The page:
THE HISTORIC focal point of one of Yorkshire and Nidderdale’s best loved villages has sprung splendidly back to life thanks to a major restoration project.
The waterwheel at Darley Mill Centre, near Harrogate, has been lovingly restored after falling into disrepair.
Now, thanks to a year-long £100,000 restoration in 2009, the wheel on the side of the mill is turning once again, harking back to days of yore.
The sizeable investment and some 11 months of painstaking restoration work by Northern Millwrights has breathed life back into the majestic wheel.
Darley Mill is a unique 17th C corn mill on the banks of the River Nidd in Nidderdale, and a major retail centre.
Both the historic mill buildings and the waterwheel have been gloriously revamped while sympathetically maintaining their original historic appeal.
The restoration of the historic 27ft pitch breast shot wheel has been powered by a change of ownership of the site.
Ross Leventhal, managing director of the Harrogate-based Yorkshire Linen Co, acquired the Grade II listed building in January 2009.
Both Ross and his wife worked at one time for Ponden Mill, which originally launched the Darley Mill Centre in the mid 1980’s. Ross had two goals in mind – to re-establish the well-known Mill Centre as a premier retail outlet and to see the water wheel turn again.
He has spent more than £1.5 million since, upgrading and restoring the building which, two decades ago, pioneered factory outlet shopping in the county.
The painstaking work on the wheel included dredging more than 2000 tonnes of silt from the mill race, reinforcing the embankment, replacing 60 "buckets" on the wheel with English Elm, replacing worn bearings with new examples forged from phosphorus bronze and also replacing rotten transoms with sturdy English Oak.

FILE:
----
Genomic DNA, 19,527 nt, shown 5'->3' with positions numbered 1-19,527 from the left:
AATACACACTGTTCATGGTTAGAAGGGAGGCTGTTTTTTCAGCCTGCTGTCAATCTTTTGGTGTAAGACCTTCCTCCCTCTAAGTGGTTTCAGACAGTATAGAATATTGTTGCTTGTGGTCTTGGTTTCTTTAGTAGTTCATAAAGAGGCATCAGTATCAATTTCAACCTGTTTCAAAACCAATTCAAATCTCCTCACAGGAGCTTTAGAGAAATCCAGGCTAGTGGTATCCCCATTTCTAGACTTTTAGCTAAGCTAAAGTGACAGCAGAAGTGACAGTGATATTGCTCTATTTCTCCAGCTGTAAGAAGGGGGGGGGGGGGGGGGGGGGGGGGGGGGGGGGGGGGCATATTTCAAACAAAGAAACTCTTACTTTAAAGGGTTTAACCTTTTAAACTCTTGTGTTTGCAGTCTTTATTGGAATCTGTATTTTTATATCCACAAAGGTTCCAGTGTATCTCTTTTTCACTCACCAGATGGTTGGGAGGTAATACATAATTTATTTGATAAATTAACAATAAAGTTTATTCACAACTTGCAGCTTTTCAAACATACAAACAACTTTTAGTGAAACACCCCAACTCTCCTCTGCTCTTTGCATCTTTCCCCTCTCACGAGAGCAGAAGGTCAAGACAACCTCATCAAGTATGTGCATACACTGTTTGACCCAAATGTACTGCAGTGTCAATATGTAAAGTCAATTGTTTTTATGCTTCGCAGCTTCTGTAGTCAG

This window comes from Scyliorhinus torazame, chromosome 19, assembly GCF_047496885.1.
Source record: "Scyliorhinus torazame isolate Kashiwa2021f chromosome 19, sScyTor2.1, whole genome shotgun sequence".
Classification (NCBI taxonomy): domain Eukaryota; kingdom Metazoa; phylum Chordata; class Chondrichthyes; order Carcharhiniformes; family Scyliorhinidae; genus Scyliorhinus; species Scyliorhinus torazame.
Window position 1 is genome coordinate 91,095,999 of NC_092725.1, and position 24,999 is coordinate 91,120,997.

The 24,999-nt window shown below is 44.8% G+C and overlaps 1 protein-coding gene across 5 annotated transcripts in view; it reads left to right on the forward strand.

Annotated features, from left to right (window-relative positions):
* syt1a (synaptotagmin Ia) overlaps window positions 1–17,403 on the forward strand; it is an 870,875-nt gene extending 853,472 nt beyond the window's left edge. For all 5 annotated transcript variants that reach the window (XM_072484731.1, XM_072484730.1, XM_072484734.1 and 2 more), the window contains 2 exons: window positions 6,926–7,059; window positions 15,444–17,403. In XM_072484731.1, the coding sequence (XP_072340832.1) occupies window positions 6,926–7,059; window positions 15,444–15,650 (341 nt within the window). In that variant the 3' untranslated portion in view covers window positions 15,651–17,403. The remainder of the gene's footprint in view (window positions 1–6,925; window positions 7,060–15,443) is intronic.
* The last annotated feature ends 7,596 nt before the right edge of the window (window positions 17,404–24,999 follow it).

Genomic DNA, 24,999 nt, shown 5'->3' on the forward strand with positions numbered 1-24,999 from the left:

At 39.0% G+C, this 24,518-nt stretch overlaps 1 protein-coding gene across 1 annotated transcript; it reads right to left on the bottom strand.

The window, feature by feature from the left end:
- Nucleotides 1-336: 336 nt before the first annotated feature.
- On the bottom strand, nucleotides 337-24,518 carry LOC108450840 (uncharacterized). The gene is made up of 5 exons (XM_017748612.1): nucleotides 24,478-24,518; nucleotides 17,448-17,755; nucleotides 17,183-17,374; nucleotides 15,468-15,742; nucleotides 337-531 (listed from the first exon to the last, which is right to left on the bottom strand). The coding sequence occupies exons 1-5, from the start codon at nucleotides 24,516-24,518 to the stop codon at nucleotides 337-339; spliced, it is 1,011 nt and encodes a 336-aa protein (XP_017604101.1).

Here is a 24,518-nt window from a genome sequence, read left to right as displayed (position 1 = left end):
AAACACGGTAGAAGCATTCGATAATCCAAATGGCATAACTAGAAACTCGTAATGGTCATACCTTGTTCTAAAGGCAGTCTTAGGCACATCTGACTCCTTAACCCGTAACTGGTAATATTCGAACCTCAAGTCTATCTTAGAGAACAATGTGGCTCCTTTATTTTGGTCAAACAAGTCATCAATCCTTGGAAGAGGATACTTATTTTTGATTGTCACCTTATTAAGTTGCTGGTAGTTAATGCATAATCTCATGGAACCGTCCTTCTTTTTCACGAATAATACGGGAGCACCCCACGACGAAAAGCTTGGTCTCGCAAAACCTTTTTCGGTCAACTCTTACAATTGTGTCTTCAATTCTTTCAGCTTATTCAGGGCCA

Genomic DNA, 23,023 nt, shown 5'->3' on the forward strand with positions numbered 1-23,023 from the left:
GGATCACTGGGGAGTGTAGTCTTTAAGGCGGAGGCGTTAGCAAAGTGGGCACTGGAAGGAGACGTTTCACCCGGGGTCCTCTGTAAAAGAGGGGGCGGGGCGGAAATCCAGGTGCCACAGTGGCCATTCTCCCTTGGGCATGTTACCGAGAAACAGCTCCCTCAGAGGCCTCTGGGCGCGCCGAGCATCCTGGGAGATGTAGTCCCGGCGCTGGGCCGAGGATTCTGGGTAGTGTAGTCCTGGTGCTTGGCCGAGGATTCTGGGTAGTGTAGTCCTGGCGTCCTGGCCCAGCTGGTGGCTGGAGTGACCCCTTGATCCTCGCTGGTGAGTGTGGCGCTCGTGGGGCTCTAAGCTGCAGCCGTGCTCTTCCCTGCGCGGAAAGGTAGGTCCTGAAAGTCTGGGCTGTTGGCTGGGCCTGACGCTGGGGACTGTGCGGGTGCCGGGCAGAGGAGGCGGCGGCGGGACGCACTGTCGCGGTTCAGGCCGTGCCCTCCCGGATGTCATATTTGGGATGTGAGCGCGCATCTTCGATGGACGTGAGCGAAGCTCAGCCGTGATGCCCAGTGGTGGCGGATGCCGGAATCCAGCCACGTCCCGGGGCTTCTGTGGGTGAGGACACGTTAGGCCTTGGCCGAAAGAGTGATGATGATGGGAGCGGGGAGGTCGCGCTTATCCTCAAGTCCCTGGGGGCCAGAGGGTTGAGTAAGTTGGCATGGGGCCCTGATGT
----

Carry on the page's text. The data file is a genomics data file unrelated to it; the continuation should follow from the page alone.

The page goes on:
A team of craftsmen and experts restored the much-loved waterwheel to its former glory with the key work being undertaken by Northern Millwrights, of Bentham.
A search by the renovation team failed to turn up the original drawings of the wheel, so the industrious group used a combination of traditional and modern methods to enable the wheel to retain much of its original look.
The mill was originally powered by a large locally manufactured iron waterwheel in 1874. The ten pairs of spokes radiating out from the cast iron hub are fashioned from English Oak sourced in the north of England and are connected to the existing cast iron rim which still retains the name of J. Todd, of the Summerbridge Foundry from the 1800s.
Water power has been used successfully to provide mechanical power for many mills sites in the UK both before and during the industrial revolution. It was the key driver of probably the early agricultural-related revolutions in the 14th and 15th centuries.
Cistercian monasteries, in particular, made extensive use of water wheels to power watermills of many kinds.
Grist mills (for corn) were the most common, but there were also sawmills, fulling mills and mills to fulfil many other labour-intensive tasks.
The water wheel (generally speaking as a means of power) remained competitive with the steam engine well into the Industrial Revolution.